this interview was conducted over email from February to March 2016
Claire Farley lives and works in Ottawa where she is a writer for the NDP and co-editor of Canthius, a feminist literary journal. Her poetry has been published in some mark made, The Apeiron Review, The Minetta Review, ottawater, The Peter F. Yacht Club, (parenthetical), and by above/ground press.
Canthius is a new Canadian literary journal publishing poetry and short fiction by women and queer-identified writers, the first issue of which appeared in the fall of 2015. Published bi-annually out of Ottawa and Toronto, Canthius is (for now) a print-only journal, but you can find articles about literature and feminism, interviews with contributors, and other banter on their blog.
Q: How did canthius begin?
A: Cira Nickel and I had just finished a Master’s program in English at Ryerson and I think we were both really missing the default community that comes with a small program like that. Discussing literature with each other had been our full-time job for the past year and, as I’m sure you can imagine, it was really hard to make the transition to office life (to the “real world” as people kept saying). We were having wine with some friends in Toronto and I suggested that we quit complaining and start a project together – to keep ourselves busy, to stay connected with each other, to help us build or integrate into a community of like-minded people outside the confines of a classroom. I think it’s hard for people who are involved in the literary arts academically to transition into a community outside the university, at least this has been daunting for me. We had both worked as editorial assistants for various journals (lit and otherwise) so we thought, why not!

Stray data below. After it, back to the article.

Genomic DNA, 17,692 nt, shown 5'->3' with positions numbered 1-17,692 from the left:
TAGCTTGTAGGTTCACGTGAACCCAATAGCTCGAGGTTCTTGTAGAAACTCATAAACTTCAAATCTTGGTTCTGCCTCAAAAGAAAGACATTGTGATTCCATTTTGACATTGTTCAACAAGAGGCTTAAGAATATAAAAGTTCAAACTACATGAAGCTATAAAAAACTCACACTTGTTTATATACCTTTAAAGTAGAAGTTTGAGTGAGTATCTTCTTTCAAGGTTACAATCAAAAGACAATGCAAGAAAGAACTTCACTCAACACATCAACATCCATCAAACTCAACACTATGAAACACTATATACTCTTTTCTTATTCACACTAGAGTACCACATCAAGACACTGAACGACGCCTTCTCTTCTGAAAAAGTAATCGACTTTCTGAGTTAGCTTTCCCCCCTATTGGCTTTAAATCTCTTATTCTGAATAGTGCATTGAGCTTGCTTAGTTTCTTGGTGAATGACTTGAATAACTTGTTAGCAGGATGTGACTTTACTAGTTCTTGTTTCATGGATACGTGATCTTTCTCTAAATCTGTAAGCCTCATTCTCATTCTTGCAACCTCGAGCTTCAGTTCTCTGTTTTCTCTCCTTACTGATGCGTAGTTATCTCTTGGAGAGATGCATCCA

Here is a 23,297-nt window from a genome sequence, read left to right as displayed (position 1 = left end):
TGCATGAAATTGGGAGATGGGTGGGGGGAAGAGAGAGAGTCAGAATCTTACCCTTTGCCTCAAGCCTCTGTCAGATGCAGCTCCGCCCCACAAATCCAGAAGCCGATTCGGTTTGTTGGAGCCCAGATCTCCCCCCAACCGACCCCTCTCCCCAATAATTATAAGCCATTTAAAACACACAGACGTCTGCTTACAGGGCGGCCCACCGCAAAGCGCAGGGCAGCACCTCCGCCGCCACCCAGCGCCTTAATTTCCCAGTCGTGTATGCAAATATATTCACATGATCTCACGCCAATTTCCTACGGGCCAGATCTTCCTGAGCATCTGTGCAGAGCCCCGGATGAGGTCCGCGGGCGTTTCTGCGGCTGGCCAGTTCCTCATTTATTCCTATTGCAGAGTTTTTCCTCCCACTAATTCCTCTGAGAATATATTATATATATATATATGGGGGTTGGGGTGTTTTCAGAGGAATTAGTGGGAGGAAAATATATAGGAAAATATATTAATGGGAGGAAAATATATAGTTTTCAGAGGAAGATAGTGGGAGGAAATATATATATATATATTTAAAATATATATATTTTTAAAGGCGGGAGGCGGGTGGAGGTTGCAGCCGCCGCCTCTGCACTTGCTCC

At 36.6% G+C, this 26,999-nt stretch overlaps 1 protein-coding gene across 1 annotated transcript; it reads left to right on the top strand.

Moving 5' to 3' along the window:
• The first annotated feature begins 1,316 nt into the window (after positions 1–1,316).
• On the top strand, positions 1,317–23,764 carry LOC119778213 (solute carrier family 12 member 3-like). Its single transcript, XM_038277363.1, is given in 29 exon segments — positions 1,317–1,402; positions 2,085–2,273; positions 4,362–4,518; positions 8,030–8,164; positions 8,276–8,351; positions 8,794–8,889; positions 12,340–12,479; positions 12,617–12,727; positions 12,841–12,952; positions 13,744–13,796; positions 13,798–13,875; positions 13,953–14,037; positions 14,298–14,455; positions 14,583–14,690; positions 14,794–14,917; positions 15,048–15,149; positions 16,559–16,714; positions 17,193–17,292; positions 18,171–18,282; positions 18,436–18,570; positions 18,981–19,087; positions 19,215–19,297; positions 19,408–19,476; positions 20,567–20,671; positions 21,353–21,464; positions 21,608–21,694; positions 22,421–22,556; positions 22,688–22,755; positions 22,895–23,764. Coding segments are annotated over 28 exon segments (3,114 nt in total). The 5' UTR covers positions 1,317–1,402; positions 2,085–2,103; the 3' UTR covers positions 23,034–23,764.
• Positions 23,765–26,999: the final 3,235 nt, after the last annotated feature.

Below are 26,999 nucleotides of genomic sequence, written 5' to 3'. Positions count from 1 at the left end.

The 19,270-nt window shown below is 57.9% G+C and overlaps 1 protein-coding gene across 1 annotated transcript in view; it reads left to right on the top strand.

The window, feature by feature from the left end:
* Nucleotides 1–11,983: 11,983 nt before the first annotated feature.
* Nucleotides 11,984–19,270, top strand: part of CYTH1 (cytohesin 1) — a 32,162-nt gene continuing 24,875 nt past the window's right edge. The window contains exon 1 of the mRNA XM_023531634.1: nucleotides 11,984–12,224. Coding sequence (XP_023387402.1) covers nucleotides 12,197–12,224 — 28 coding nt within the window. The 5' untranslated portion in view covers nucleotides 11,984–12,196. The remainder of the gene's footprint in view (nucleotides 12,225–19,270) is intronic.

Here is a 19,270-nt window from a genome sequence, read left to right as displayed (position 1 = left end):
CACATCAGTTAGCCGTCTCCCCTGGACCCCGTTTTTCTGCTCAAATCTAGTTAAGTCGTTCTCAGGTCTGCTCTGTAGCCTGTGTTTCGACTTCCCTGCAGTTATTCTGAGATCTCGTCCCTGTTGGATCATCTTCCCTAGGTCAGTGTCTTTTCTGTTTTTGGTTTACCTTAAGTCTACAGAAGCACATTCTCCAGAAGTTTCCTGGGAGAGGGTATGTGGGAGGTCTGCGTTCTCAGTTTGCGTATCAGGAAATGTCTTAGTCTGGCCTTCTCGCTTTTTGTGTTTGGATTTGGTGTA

A few glasses of wine later, we decided that we wanted to publish women writers in particular. We thought that it would be meaningful to us to explore our feminism through a project like this at this point in our lives, and it really has been. We also knew that this would include gender queer writers – the point for us was both to just have an outlet to do what we liked (engage with writing with a feminist bent) and to challenge ourselves to broaden these interests by connecting with writers who we think are often overlooked by mainstream publishers. That second part has been a challenge, but a welcome one that keeps us interested in this project because we’re always learning better ways to do this.
After a few more glasses of wine, we had a name (actually a mis-spelling of canthus as a result of the vat of wine I’d consumed).
And in the morning, we were still really into the idea. So we got to work.
Q: What did you see as the first tasks?
A: Well, the first big task was to generate interest in submissions. We set up a super basic website and starting tweeting to say “hey, we’re doing this, wanna join in?” We also reached out to a few women writers that we knew—Julie Morrissy, Sharon Thesen, Sonia Di Placido—to invite them participate. They were all really helpful in getting the word out. Another thing we got right to was writing and posting blog posts to the website. We knew that we wanted the journal to be print-only because making a beautiful, tangible object is half the fun, but we needed web content to share to get people interested in the project.